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Recipe for a Great QA Scorecard (A La Scorebuddy)


  • A contact center full of Engaged Agents
  • Empowered Team Leaders
  • People-focused Coaches
  • Highly Skilled Quality Analysts
  • A Reliable & Flexible Quality Assurance Platform
  • Multiple Quality Monitoring Forms
  • An ‘Improve Performance’ Culture
  • A clear set of objectives and goals


  1. Detail the objectives you want to achieve through your QA Program, these will be used for evaluating the QA program so be specific.
  2. Pick 5 customer service interactions. Get all stakeholders (listed above) to listen to and monitor each interaction using existing QA audit forms quality scorecards.
  3. Collect the scores and analyze differences in stakeholder scores.
  4. Get each individual to give feedback and suggestions, positive and negative, on the scoring process.
  5. Put all ideas, suggestions and feedback on your chopping board, include organizational goals here too.
  6. Prioritize suggestions into their level of impact and rank each section according to the importance to the customer, now draft a QA form.
  7. Divide the questions into sections, weight each question, vary the answers for each question; some will be Yes/No/N/A while others will be rate from a scale of 1-5 (see sample scorecard below).
  8. Condense the scorecard to ensure there aren’t unnecessary questions or repetition. Having approx. 25 questions per audit form.
  9. Show the scorecard to the stakeholders and gather feedback from everyone, this will boost their “buy-in” into the new QA Program since they helped design it. It also promotes a sense of collective responsibility for its success.
  10. Make any fitting changes and clearly identify why particular suggestions were used and why others weren’t. This shows the transparency in the process and gains trust of stakeholders. The design process should reflect goals and objectives.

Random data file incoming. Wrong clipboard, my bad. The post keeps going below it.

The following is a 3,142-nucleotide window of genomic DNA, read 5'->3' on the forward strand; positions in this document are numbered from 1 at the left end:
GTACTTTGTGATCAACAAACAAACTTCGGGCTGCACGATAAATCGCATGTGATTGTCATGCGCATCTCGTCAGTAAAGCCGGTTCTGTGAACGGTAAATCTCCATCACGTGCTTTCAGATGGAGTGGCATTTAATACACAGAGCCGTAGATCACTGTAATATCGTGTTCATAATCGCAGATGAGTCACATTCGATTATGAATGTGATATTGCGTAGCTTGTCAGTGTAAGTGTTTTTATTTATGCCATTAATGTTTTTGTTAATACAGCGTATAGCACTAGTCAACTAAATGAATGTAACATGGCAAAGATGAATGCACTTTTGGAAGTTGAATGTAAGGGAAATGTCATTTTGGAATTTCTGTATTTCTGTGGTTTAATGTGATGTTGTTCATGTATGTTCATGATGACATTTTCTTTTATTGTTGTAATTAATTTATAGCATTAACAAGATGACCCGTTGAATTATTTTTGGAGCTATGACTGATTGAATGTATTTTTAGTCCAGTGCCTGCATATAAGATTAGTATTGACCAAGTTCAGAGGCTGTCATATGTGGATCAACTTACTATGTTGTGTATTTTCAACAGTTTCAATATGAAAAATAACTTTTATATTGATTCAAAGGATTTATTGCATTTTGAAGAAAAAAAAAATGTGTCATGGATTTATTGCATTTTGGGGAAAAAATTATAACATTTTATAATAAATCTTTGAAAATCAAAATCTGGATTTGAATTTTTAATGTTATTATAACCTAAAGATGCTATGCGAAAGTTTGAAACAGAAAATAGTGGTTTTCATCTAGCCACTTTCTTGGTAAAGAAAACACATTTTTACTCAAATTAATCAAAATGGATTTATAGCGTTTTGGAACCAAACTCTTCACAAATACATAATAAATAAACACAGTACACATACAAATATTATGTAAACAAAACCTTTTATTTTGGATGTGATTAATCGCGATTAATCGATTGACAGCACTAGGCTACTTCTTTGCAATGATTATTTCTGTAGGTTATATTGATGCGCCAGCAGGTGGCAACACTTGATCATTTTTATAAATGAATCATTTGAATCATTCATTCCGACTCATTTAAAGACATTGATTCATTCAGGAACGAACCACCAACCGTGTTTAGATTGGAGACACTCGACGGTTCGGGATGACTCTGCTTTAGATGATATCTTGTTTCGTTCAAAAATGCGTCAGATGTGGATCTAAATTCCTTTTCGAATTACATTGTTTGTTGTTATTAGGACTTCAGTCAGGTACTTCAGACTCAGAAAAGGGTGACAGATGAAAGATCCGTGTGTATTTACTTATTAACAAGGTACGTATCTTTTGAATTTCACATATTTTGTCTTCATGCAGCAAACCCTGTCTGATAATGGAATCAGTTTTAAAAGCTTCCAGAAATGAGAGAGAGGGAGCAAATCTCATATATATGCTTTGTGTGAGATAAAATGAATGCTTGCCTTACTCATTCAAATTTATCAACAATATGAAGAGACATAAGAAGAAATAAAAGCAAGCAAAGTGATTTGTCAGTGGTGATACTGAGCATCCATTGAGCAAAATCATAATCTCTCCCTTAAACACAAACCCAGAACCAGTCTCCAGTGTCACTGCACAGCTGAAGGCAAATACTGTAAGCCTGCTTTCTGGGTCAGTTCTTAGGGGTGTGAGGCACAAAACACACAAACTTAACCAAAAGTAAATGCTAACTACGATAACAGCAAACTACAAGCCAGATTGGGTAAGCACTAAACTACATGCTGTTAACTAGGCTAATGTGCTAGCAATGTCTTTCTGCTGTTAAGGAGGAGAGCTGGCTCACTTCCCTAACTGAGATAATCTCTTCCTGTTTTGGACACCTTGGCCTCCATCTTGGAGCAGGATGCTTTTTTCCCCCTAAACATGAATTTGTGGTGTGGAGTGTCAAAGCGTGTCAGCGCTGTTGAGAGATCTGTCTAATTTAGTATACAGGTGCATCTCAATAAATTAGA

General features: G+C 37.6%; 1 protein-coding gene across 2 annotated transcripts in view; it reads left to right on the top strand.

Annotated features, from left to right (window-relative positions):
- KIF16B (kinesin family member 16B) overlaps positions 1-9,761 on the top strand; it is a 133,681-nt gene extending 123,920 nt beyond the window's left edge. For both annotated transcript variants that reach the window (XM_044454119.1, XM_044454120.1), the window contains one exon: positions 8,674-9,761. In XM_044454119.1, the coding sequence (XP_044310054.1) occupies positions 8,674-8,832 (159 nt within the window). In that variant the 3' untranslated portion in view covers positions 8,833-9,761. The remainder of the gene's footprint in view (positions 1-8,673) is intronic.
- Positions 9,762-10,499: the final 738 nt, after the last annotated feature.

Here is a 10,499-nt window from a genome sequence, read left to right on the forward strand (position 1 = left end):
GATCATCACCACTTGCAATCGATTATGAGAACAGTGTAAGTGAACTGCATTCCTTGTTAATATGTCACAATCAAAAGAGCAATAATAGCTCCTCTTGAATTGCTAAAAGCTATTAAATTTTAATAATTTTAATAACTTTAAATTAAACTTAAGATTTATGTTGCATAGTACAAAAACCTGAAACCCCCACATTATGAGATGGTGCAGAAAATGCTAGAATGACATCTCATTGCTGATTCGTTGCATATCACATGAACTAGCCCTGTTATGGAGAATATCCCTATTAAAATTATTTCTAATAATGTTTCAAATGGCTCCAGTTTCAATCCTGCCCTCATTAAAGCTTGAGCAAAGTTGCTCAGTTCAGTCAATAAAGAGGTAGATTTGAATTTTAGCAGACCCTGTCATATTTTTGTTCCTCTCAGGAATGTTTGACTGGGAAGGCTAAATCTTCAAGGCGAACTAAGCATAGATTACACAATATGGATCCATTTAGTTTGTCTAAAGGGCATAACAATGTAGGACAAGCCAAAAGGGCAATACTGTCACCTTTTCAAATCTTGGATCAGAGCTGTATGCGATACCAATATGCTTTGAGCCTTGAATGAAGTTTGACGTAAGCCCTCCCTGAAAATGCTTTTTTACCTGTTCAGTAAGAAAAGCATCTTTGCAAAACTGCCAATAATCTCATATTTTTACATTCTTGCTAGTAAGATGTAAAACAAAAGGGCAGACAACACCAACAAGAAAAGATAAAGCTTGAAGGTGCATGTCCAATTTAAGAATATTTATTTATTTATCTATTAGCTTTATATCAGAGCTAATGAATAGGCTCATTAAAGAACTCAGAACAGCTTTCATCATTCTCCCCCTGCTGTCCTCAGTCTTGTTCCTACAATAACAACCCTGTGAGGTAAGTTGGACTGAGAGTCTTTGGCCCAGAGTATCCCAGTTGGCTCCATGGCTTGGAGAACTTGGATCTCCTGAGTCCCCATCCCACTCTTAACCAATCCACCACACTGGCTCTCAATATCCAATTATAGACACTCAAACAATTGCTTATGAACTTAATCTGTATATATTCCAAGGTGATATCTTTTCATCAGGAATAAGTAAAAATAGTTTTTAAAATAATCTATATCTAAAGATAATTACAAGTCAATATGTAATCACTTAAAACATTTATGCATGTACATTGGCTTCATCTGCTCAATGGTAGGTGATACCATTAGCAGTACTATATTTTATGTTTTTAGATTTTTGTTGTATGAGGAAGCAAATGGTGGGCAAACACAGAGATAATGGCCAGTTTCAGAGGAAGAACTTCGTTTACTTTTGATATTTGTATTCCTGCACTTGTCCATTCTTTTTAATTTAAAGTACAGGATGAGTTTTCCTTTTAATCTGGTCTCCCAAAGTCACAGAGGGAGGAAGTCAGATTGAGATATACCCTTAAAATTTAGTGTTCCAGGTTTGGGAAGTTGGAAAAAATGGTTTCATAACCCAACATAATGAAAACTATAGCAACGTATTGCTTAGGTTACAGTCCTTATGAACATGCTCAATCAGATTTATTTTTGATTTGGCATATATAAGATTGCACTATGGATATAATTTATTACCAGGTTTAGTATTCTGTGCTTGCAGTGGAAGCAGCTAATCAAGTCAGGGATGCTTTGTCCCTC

11. Test the scorecard; Tasting/testing is crucial, while it may be brilliantly constructed it just might not work. Some key ingredients may have gotten lost during preparation and testing is likely to find the missing spices.
  12. When you are happy with your final version deploy the scorecard ensure everybody understands what they are being scored on. If necessary remind agents of the process that was involved.
  13. Evaluate the performance of your new scorecard or scorecards to assess whether objectives were met; like any good meal discussing the detail is important too. Ensure everyone’s opinion is heard, a restaurant would never profit if the only people who liked the menu were the kitchen staff!

Here are some QA Scorecards I made earlier.

Social Customer Service via Twitter

This scorecard is very short and suited for interactions on Twitter, which aren’t that detailed due to the character limit.

It includes “fail-all” red flags, non-applicable answers and productivity questions such as FCR. The number of outcomes (scale) varies depending on the question as do the score values and labels.

The second scorecard is longer and more detailed and shows a sample employee being scored, highlighting applied weightings and “fail section” (in yellow), comments and accumulated score.

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